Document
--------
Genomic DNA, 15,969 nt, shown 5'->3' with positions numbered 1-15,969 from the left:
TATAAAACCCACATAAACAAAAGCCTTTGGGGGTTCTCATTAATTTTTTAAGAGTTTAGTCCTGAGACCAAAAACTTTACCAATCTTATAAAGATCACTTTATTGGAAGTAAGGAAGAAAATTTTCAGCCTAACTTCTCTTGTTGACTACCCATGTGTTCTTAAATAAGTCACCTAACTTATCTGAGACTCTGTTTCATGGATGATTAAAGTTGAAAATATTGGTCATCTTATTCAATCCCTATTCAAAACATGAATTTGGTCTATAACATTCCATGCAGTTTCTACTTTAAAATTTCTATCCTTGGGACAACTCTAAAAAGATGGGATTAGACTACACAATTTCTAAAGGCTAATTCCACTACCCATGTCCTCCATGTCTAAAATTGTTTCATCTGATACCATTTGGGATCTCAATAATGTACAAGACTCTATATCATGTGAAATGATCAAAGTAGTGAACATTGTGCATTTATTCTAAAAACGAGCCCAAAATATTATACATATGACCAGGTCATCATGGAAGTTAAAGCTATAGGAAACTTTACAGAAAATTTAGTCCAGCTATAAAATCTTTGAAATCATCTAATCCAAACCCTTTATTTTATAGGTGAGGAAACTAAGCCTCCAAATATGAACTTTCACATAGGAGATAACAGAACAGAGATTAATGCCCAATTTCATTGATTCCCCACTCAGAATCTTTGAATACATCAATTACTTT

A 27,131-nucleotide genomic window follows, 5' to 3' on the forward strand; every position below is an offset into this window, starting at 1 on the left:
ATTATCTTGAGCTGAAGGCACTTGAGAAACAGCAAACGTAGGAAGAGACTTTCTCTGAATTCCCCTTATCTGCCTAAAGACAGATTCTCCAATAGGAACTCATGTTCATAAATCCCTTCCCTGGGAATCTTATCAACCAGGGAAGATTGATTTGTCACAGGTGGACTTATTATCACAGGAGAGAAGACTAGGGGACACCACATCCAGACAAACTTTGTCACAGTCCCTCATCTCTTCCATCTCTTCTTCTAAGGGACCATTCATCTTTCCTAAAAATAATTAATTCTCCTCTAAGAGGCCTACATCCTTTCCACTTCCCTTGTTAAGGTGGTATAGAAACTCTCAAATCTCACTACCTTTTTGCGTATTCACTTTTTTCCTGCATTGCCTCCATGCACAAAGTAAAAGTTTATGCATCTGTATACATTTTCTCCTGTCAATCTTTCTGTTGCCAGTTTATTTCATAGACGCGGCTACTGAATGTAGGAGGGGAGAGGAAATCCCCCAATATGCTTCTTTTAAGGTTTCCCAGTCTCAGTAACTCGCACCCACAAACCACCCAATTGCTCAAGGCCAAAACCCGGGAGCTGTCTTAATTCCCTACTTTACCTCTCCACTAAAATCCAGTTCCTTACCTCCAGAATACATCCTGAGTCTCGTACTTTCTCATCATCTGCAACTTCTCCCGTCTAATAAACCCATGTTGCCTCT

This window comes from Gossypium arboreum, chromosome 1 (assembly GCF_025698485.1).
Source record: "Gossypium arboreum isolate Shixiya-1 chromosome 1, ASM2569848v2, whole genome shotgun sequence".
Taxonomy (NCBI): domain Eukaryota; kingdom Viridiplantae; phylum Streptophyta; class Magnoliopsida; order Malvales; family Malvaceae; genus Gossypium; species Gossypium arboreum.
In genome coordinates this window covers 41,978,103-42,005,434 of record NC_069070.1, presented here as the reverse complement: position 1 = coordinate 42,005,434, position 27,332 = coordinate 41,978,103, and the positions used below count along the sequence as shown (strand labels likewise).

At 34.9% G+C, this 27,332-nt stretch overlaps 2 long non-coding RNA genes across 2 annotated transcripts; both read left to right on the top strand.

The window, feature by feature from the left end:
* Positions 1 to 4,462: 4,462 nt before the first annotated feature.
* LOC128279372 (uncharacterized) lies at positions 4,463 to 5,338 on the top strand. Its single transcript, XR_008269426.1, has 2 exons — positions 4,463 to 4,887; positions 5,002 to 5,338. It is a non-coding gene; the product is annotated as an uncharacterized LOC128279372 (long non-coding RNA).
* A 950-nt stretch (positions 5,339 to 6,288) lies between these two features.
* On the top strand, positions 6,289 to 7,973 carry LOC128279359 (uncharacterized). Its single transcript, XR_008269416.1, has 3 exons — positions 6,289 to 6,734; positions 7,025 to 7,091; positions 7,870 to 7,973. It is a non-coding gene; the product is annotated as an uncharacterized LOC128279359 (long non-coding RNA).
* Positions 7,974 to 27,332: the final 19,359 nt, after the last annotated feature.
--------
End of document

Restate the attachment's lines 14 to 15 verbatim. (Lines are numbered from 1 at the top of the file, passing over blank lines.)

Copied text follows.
* On the top strand, positions 6,289 to 7,973 carry LOC128279359 (uncharacterized). Its single transcript, XR_008269416.1, has 3 exons — positions 6,289 to 6,734; positions 7,025 to 7,091; positions 7,870 to 7,973. It is a non-coding gene; the product is annotated as an uncharacterized LOC128279359 (long non-coding RNA).
* Positions 7,974 to 27,332: the final 19,359 nt, after the last annotated feature.